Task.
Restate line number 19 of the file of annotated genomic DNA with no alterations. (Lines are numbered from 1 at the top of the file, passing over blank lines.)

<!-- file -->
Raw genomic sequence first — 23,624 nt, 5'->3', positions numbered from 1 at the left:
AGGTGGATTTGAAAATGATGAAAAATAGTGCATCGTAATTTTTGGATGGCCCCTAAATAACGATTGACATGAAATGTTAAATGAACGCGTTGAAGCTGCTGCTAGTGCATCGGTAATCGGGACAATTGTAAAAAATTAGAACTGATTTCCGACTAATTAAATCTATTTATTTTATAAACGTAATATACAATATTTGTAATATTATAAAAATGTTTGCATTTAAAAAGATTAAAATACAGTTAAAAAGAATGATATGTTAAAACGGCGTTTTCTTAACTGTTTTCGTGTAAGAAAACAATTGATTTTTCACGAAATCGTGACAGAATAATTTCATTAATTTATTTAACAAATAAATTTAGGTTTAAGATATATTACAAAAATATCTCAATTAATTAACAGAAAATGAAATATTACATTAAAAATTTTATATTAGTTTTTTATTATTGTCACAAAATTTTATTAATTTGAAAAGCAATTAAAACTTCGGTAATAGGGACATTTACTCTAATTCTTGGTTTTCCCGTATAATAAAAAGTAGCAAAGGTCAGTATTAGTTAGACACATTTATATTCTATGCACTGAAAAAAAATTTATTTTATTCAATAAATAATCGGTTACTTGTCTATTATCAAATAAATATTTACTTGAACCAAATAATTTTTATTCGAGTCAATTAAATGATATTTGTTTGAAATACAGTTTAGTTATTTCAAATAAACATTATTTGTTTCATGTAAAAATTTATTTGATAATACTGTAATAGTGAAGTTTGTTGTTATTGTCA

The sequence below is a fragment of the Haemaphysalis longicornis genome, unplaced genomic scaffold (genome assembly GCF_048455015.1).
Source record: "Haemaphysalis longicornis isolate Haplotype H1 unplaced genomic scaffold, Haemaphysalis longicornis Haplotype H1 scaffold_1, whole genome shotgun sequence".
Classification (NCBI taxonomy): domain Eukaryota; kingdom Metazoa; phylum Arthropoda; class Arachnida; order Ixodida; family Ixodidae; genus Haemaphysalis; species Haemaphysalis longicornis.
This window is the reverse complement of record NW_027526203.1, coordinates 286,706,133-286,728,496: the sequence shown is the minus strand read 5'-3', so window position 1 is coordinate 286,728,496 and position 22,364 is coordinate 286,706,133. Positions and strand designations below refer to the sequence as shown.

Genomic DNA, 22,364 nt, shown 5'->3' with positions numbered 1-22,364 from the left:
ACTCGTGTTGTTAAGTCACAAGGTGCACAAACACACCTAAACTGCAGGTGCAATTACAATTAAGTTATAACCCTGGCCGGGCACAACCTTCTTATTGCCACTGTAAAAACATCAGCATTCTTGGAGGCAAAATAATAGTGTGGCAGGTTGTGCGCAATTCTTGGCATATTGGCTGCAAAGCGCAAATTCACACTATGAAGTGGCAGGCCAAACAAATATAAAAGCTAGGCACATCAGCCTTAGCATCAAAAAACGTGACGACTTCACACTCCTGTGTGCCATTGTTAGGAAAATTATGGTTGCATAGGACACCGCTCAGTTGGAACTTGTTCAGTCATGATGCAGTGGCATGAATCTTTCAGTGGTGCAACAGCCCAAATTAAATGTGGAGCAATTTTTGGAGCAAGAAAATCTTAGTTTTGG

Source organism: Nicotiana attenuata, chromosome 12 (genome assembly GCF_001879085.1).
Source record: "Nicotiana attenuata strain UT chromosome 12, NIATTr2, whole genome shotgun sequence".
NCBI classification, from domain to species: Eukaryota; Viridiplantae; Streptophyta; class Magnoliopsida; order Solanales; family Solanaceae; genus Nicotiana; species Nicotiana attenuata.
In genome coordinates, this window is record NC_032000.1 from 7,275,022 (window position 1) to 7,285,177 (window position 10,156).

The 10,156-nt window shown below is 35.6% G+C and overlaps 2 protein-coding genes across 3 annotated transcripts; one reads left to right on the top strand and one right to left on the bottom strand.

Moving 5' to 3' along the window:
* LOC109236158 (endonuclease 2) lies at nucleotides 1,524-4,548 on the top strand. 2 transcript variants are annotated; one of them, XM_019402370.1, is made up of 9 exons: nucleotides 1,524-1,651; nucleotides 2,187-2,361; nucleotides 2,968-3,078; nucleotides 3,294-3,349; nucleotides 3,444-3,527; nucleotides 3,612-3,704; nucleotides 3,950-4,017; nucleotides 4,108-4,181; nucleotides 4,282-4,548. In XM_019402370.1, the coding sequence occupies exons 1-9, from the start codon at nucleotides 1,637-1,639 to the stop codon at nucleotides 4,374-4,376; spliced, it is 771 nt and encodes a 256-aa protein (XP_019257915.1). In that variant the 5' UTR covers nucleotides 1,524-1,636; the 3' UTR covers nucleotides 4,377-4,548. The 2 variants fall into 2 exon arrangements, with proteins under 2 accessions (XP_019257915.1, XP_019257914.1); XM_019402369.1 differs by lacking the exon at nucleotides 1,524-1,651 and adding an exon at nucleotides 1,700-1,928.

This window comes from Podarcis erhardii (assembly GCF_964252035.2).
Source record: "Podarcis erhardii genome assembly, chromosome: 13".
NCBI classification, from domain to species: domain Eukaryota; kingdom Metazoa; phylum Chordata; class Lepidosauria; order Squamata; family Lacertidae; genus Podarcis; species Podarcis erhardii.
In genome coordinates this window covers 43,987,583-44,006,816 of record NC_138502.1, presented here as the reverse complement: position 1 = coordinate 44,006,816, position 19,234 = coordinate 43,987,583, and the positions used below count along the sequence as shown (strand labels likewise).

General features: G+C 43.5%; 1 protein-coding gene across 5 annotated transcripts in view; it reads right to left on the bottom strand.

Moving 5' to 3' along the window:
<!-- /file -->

In genome coordinates this window covers 43,987,583-44,006,816 of record NC_138502.1, presented here as the reverse complement: position 1 = coordinate 44,006,816, position 19,234 = coordinate 43,987,583, and the positions used below count along the sequence as shown (strand labels likewise).